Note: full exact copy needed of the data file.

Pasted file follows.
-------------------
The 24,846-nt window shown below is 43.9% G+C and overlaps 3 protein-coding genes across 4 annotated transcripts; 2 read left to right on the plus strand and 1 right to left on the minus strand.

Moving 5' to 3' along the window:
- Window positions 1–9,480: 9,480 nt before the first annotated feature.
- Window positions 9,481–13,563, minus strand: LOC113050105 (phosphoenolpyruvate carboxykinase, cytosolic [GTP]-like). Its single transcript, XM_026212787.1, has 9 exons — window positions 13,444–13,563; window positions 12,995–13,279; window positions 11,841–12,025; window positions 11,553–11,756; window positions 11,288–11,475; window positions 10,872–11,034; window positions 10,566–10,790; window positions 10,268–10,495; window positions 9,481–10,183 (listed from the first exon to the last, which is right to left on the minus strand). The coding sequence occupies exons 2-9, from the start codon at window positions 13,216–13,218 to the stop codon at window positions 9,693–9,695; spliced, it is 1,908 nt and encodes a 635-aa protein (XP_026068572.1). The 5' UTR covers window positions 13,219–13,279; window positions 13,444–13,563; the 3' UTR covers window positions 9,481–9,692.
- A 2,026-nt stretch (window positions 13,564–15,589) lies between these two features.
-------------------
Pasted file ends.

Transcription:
The 24,846-nt window shown below is 43.9% G+C and overlaps 3 protein-coding genes across 4 annotated transcripts; 2 read left to right on the plus strand and 1 right to left on the minus strand.

Moving 5' to 3' along the window:
- Window positions 1–9,480: 9,480 nt before the first annotated feature.
- Window positions 9,481–13,563, minus strand: LOC113050105 (phosphoenolpyruvate carboxykinase, cytosolic [GTP]-like). Its single transcript, XM_026212787.1, has 9 exons — window positions 13,444–13,563; window positions 12,995–13,279; window positions 11,841–12,025; window positions 11,553–11,756; window positions 11,288–11,475; window positions 10,872–11,034; window positions 10,566–10,790; window positions 10,268–10,495; window positions 9,481–10,183 (listed from the first exon to the last, which is right to left on the minus strand). The coding sequence occupies exons 2-9, from the start codon at window positions 13,216–13,218 to the stop codon at window positions 9,693–9,695; spliced, it is 1,908 nt and encodes a 635-aa protein (XP_026068572.1). The 5' UTR covers window positions 13,219–13,279; window positions 13,444–13,563; the 3' UTR covers window positions 9,481–9,692.
- A 2,026-nt stretch (window positions 13,564–15,589) lies between these two features.